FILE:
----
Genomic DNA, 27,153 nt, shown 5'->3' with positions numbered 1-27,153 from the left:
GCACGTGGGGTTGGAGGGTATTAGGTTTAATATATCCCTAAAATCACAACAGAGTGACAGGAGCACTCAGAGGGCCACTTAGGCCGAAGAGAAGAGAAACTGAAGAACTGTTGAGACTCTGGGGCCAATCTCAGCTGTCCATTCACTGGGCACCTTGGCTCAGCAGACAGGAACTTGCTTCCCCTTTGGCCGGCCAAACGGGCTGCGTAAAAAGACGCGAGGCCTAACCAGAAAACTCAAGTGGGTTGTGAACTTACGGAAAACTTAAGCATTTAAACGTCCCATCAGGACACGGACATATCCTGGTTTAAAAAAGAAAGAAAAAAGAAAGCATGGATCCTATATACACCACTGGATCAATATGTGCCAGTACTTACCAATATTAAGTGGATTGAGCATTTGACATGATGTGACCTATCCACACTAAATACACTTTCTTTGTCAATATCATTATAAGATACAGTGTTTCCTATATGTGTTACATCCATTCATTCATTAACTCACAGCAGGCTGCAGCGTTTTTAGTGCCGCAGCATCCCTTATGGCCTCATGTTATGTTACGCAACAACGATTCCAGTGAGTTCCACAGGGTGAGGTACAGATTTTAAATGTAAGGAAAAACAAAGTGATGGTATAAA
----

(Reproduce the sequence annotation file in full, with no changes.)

Genomic DNA, 27,153 nt, shown 5'->3' with positions numbered 1-27,153 from the left:
GCACGTGGGGTTGGAGGGTATTAGGTTTAATATATCCCTAAAATCACAACAGAGTGACAGGAGCACTCAGAGGGCCACTTAGGCCGAAGAGAAGAGAAACTGAAGAACTGTTGAGACTCTGGGGCCAATCTCAGCTGTCCATTCACTGGGCACCTTGGCTCAGCAGACAGGAACTTGCTTCCCCTTTGGCCGGCCAAACGGGCTGCGTAAAAAGACGCGAGGCCTAACCAGAAAACTCAAGTGGGTTGTGAACTTACGGAAAACTTAAGCATTTAAACGTCCCATCAGGACACGGACATATCCTGGTTTAAAAAAGAAAGAAAAAAGAAAGCATGGATCCTATATACACCACTGGATCAATATGTGCCAGTACTTACCAATATTAAGTGGATTGAGCATTTGACATGATGTGACCTATCCACACTAAATACACTTTCTTTGTCAATATCATTATAAGATACAGTGTTTCCTATATGTGTTACATCCATTCATTCATTAACTCACAGCAGGCTGCAGCGTTTTTAGTGCCGCAGCATCCCTTATGGCCTCATGTTATGTTACGCAACAACGATTCCAGTGAGTTCCACAGGGTGAGGTACAGATTTTAAATGTAAGGAAAAACAAAGTGATGGTATAAA